Scrip Money or Shinplasters
Shinplasters that the Reynolds Bros. used shortly after 1887 to pay mill workers and loggers – instead of US currency in Reynoldston, N. Y.
During the late 1870’s and early 1880’s the Reynolds issued their own currency to pay workers called “shinplasters” pictured above This currency could only be redeemed at the company store for goods and
supplies. While the workers initially accepted this symbiotic realtionship over time it led to anger and frustration. It is clear that the “shinplasters” were a mechanism to control the workers and their families and to limit the capital costs of the early operations. see Company Store
But, some evidence points to the Reynolds’s looking on their employees as undependable people who had to be prodded into line. It was thought that the reason why Reynolds Brothers paid
their men in scrip money rather than U.S. currency was so the workers would buy food for their families rather than alcohol for themselves (letter from Mrs. George T. Reynolds, July 28, 1969).
Although this story may have some basis, the more probable explanation for the use of scrip money is that in the early years of the Reynolds operation there was a shortage of’ currency to pay the men and it was a profitable way for the Reynolds to recover most of the money that they were paying their employees.
Mr. Bordeaux: Scrip money they called it. They ( Reynolds) issued it themselves….it could be used no place else only their own store.. And if they paid you back in change it was script money.
Mr.Langlois: You couldn’t use the script money in Malone could you?
Mr. Bordeaux: Oh no, only use it up there. You could go there and buy stuff. It was scrip money see. They done away with that after a while.
Eleon Bordeaux oral history interview Jan 1969 tape 2 p.24-25
The focus of the song is the injustice of the use of shinplasters to pay the employees of the Reynolds Bros Mill. ‘Red cards’ were holds placed on company store accounts preventing customers from incurring further charges.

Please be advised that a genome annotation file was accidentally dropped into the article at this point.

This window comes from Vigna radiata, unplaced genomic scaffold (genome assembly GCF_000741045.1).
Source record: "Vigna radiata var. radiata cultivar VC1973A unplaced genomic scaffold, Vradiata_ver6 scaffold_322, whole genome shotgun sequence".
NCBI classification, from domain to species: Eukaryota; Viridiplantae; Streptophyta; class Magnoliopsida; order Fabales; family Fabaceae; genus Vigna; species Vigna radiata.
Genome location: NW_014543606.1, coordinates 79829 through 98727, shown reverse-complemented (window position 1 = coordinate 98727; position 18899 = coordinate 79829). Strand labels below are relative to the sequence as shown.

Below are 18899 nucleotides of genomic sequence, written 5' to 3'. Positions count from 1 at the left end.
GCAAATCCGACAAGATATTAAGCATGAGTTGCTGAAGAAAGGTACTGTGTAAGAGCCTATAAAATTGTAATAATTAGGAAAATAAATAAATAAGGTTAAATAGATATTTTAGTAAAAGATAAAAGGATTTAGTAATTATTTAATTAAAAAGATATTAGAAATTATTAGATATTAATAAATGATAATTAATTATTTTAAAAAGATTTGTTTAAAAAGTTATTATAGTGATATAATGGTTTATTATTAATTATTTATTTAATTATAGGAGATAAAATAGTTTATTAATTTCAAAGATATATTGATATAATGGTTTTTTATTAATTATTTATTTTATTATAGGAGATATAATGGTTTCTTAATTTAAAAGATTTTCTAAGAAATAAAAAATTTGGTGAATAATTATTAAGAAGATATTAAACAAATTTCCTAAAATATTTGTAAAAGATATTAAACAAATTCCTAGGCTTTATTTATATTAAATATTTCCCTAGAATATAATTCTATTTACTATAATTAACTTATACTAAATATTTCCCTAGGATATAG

The text of this song is exactly as spoken to us by those who originally sang it Many of the area’s residents resented the Reynolds family for their seemingly lack of concern for the lot of their workers. Jim McGovern, a woodsman, from Reynoldston composed the following song that the men sang at the Bordeaux Dance Hall and in the logging camps. The focus of the song is the injustice of the use of shinplasters to pay the employees of the Reynolds Bros. Mill. ‘Red cards’ were holds placed on company store accounts preventing customers from incurring further charges.
“I’ll try my luck in Reynoldston,
I hear a poor man say.
I told him to give up that town
Or he’d surely rue the day.
For no money in that town you’ll find,
Cannot come your way.
For the Reynolds’s has got a store
That takes it day by day.
You can’t go fishing along their mill pond
I swear you can’t catch suckers that never spawn.
They must be friends of Baldy’s,
I solemnly declare.
Shinplasters are all worn out
They can’t get them in line.
For someone would squeal on them
And Uncle Sam would join.
And if he joined their game
He’d hold the winning hand.
And then the Reynolds’s would
Float against the strand.
When they go up on high
Their passage for to buy.
When they meet St.Peter
Down they will go tumbling
To a place that’s awful hot.
Old Frank’ll holler “Blazes”
Come tumblin’ through the smoke.
“We’ve gotta save those red cards
Even if we’re forced to choke.”
Written by Jim McGovern
Reynolds Mill Worker